Community-led trials: Intervention co-design in a cluster randomised controlled trial

BMC Public HealthBMC series – open, inclusive and trusted201717(Suppl 1):397

Published: 30 May 2017


In conventional randomised controlled trials (RCTs), researchers design the interventions. In the Camino Verde trial, each intervention community designed its own programmes to prevent dengue. Instead of fixed actions or menus of activities to choose from, the trial randomised clusters to a participatory research protocol that began with sharing and discussing evidence from a local survey, going on to local authorship of the action plan for vector control.

Adding equitable stakeholder engagement to RCT infrastructure anchors the research culturally, making it more meaningful to stakeholders. Replicability in other conditions is straightforward, since all intervention clusters used the same engagement protocol to discuss and to mobilize for dengue prevention. The ethical codes associated with RCTs play out differently in community-led pragmatic trials, where communities essentially choose what they want to do. Several discussion groups in each intervention community produced multiple plans for prevention, recognising different time lines. Some chose fast turnarounds, like elimination of breeding sites, and some chose longer term actions like garbage disposal and improving water supplies.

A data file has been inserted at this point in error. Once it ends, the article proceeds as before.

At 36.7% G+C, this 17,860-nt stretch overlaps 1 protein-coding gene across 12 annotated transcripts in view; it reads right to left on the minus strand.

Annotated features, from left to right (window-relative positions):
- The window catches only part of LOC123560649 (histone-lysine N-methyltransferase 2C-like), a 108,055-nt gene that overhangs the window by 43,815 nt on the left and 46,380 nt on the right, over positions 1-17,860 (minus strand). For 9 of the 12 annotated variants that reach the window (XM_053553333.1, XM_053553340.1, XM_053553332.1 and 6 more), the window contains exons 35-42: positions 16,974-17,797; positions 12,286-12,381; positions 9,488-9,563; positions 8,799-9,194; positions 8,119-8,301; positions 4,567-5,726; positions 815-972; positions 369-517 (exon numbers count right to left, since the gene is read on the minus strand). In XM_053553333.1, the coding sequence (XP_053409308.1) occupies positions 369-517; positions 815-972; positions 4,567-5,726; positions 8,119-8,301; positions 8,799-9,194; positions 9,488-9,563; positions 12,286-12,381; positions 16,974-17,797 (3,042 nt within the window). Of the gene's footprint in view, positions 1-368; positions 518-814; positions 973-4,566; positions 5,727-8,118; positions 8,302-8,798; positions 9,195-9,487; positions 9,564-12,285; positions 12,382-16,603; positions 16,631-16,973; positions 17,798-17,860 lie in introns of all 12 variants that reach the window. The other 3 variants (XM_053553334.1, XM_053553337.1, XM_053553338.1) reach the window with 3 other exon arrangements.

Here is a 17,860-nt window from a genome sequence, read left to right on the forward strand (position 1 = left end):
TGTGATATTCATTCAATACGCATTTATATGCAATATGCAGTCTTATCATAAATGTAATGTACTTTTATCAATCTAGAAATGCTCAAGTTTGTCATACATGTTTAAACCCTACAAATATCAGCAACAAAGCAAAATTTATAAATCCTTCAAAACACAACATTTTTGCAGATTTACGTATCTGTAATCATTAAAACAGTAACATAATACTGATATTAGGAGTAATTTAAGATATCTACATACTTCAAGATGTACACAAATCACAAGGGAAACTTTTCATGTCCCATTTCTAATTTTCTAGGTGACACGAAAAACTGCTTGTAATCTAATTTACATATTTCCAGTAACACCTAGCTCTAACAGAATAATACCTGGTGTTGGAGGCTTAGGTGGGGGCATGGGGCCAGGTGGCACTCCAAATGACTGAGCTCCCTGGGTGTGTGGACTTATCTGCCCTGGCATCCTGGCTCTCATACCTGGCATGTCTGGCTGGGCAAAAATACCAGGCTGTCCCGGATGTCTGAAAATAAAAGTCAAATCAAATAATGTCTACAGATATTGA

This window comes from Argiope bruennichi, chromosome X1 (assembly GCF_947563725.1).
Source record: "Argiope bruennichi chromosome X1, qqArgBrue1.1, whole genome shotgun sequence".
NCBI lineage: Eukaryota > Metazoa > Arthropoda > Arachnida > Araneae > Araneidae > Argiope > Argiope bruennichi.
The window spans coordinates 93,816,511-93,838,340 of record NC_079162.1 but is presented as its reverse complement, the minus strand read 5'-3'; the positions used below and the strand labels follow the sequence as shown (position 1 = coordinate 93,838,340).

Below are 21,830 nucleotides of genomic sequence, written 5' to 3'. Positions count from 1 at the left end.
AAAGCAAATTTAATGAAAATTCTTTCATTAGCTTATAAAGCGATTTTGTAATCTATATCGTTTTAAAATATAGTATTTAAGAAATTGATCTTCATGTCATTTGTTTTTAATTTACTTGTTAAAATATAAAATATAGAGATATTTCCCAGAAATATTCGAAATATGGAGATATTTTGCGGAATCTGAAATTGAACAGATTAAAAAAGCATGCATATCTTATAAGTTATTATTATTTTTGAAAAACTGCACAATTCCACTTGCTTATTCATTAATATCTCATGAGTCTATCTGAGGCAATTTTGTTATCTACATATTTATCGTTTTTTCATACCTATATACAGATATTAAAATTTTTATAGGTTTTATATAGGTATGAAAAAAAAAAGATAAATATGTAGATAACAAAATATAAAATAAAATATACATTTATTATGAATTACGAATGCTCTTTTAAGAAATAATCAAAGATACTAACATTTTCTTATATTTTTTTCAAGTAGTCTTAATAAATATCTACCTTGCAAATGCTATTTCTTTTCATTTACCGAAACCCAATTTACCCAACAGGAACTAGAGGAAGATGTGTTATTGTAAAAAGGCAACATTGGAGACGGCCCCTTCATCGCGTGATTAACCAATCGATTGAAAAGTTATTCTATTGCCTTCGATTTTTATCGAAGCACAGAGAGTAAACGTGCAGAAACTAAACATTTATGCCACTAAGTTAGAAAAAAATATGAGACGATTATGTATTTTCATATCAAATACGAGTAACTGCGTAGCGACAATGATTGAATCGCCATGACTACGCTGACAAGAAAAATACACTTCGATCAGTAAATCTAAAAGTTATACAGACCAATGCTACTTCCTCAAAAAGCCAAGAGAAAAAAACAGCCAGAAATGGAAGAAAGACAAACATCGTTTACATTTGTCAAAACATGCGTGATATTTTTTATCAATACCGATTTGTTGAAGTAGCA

A big part of the skill set for community-led trials is being able to stand back and simply support communities in what they want to do and how they want to do it, something that does not come naturally to many vector control programs or to RCT researchers. Unexpected negative outcomes can come from the turbulence implicit in participatory research. One example was the gender dynamic in the Mexican arm of the Camino Verde trial. Strong involvement of women in dengue control activities seems to have discouraged men in settings where activity in public spaces or outside of the home would ordinarily be considered a “male competence”.